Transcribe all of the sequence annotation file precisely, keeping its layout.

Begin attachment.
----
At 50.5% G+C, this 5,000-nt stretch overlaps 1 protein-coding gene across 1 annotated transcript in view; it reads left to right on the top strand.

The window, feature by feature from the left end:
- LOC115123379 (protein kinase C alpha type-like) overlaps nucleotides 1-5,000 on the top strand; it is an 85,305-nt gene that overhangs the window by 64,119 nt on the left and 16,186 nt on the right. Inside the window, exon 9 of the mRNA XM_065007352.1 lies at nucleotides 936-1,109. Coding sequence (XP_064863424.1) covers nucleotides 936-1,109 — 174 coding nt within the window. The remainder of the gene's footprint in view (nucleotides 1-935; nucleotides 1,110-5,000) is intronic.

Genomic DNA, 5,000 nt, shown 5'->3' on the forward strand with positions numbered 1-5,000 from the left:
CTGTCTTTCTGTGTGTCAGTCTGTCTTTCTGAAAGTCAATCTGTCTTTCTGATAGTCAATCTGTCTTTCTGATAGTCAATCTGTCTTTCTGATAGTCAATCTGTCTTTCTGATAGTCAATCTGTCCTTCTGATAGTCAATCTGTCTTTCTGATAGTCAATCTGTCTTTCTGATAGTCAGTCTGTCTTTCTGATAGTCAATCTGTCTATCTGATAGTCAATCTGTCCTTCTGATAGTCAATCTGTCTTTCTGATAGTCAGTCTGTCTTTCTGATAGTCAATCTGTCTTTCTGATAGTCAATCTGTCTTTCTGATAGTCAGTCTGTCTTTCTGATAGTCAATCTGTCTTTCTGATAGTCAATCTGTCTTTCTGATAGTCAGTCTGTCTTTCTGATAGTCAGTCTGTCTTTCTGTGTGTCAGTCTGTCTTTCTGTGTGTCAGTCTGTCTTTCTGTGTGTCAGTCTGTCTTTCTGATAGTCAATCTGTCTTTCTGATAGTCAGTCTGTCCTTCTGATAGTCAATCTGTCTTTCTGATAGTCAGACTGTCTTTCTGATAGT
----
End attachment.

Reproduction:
At 50.5% G+C, this 5,000-nt stretch overlaps 1 protein-coding gene across 1 annotated transcript in view; it reads left to right on the top strand.

The window, feature by feature from the left end:
- LOC115123379 (protein kinase C alpha type-like) overlaps nucleotides 1-5,000 on the top strand; it is an 85,305-nt gene that overhangs the window by 64,119 nt on the left and 16,186 nt on the right. Inside the window, exon 9 of the mRNA XM_065007352.1 lies at nucleotides 936-1,109. Coding sequence (XP_064863424.1) covers nucleotides 936-1,109 — 174 coding nt within the window. The remainder of the gene's footprint in view (nucleotides 1-935; nucleotides 1,110-5,000) is intronic.

Genomic DNA, 5,000 nt, shown 5'->3' on the forward strand with positions numbered 1-5,000 from the left:
CTGTCTTTCTGTGTGTCAGTCTGTCTTTCTGAAAGTCAATCTGTCTTTCTGATAGTCAATCTGTCTTTCTGATAGTCAATCTGTCTTTCTGATAGTCAATCTGTCTTTCTGATAGTCAATCTGTCCTTCTGATAGTCAATCTGTCTTTCTGATAGTCAATCTGTCTTTCTGATAGTCAGTCTGTCTTTCTGATAGTCAATCTGTCTATCTGATAGTCAATCTGTCCTTCTGATAGTCAATCTGTCTTTCTGATAGTCAGTCTGTCTTTCTGATAGTCAATCTGTCTTTCTGATAGTCAATCTGTCTTTCTGATAGTCAGTCTGTCTTTCTGATAGTCAATCTGTCTTTCTGATAGTCAATCTGTCTTTCTGATAGTCAGTCTGTCTTTCTGATAGTCAGTCTGTCTTTCTGTGTGTCAGTCTGTCTTTCTGTGTGTCAGTCTGTCTTTCTGTGTGTCAGTCTGTCTTTCTGATAGTCAATCTGTCTTTCTGATAGTCAGTCTGTCCTTCTGATAGTCAATCTGTCTTTCTGATAGTCAGACTGTCTTTCTGATAGT